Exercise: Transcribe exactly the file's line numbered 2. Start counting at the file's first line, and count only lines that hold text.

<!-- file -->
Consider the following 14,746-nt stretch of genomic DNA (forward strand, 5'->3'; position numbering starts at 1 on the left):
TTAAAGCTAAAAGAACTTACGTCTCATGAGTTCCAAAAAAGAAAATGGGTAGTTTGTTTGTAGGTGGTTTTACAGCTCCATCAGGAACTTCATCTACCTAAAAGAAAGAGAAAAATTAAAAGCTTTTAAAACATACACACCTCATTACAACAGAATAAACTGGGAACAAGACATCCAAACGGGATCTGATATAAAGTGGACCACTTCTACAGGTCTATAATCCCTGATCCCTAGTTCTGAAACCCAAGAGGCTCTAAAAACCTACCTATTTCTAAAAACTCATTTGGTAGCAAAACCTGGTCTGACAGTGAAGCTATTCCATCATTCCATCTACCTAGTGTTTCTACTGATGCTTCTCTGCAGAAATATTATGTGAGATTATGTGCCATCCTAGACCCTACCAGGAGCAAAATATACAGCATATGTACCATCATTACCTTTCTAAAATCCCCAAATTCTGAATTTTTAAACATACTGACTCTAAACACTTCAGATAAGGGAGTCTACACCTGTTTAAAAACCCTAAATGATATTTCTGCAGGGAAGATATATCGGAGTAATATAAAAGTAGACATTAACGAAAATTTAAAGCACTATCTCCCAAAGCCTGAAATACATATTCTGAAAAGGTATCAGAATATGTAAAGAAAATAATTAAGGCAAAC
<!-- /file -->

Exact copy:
TTAAAGCTAAAAGAACTTACGTCTCATGAGTTCCAAAAAAGAAAATGGGTAGTTTGTTTGTAGGTGGTTTTACAGCTCCATCAGGAACTTCATCTACCTAAAAGAAAGAGAAAAATTAAAAGCTTTTAAAACATACACACCTCATTACAACAGAATAAACTGGGAACAAGACATCCAAACGGGATCTGATATAAAGTGGACCACTTCTACAGGTCTATAATCCCTGATCCCTAGTTCTGAAACCCAAGAGGCTCTAAAAACCTACCTATTTCTAAAAACTCATTTGGTAGCAAAACCTGGTCTGACAGTGAAGCTATTCCATCATTCCATCTACCTAGTGTTTCTACTGATGCTTCTCTGCAGAAATATTATGTGAGATTATGTGCCATCCTAGACCCTACCAGGAGCAAAATATACAGCATATGTACCATCATTACCTTTCTAAAATCCCCAAATTCTGAATTTTTAAACATACTGACTCTAAACACTTCAGATAAGGGAGTCTACACCTGTTTAAAAACCCTAAATGATATTTCTGCAGGGAAGATATATCGGAGTAATATAAAAGTAGACATTAACGAAAATTTAAAGCACTATCTCCCAAAGCCTGAAATACATATTCTGAAAAGGTATCAGAATATGTAAAGAAAATAATTAAGGCAAAC